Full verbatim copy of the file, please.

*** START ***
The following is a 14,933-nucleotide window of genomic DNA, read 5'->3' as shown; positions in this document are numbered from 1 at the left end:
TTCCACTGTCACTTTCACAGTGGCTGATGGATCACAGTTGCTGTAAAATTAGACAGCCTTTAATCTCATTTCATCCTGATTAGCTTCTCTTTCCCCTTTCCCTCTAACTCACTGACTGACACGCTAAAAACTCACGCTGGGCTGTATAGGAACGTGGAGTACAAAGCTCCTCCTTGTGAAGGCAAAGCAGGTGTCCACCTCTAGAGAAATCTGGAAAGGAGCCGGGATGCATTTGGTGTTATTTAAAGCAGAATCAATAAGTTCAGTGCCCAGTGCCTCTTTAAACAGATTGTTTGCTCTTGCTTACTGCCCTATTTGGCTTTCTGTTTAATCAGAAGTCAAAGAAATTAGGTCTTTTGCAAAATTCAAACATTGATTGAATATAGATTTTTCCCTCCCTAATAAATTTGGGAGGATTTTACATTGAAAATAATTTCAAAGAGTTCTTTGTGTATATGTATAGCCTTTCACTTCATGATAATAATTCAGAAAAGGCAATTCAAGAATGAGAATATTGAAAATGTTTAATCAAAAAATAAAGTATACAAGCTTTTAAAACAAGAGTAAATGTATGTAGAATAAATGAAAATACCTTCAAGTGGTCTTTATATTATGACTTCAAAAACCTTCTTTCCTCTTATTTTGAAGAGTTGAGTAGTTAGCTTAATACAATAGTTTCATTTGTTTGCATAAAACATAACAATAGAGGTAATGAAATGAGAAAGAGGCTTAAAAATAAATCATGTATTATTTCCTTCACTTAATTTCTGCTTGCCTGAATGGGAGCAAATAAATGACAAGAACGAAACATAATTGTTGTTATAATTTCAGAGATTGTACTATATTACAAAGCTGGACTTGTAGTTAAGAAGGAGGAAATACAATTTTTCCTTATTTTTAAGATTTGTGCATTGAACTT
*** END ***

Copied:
The following is a 14,933-nucleotide window of genomic DNA, read 5'->3' as shown; positions in this document are numbered from 1 at the left end:
TTCCACTGTCACTTTCACAGTGGCTGATGGATCACAGTTGCTGTAAAATTAGACAGCCTTTAATCTCATTTCATCCTGATTAGCTTCTCTTTCCCCTTTCCCTCTAACTCACTGACTGACACGCTAAAAACTCACGCTGGGCTGTATAGGAACGTGGAGTACAAAGCTCCTCCTTGTGAAGGCAAAGCAGGTGTCCACCTCTAGAGAAATCTGGAAAGGAGCCGGGATGCATTTGGTGTTATTTAAAGCAGAATCAATAAGTTCAGTGCCCAGTGCCTCTTTAAACAGATTGTTTGCTCTTGCTTACTGCCCTATTTGGCTTTCTGTTTAATCAGAAGTCAAAGAAATTAGGTCTTTTGCAAAATTCAAACATTGATTGAATATAGATTTTTCCCTCCCTAATAAATTTGGGAGGATTTTACATTGAAAATAATTTCAAAGAGTTCTTTGTGTATATGTATAGCCTTTCACTTCATGATAATAATTCAGAAAAGGCAATTCAAGAATGAGAATATTGAAAATGTTTAATCAAAAAATAAAGTATACAAGCTTTTAAAACAAGAGTAAATGTATGTAGAATAAATGAAAATACCTTCAAGTGGTCTTTATATTATGACTTCAAAAACCTTCTTTCCTCTTATTTTGAAGAGTTGAGTAGTTAGCTTAATACAATAGTTTCATTTGTTTGCATAAAACATAACAATAGAGGTAATGAAATGAGAAAGAGGCTTAAAAATAAATCATGTATTATTTCCTTCACTTAATTTCTGCTTGCCTGAATGGGAGCAAATAAATGACAAGAACGAAACATAATTGTTGTTATAATTTCAGAGATTGTACTATATTACAAAGCTGGACTTGTAGTTAAGAAGGAGGAAATACAATTTTTCCTTATTTTTAAGATTTGTGCATTGAACTT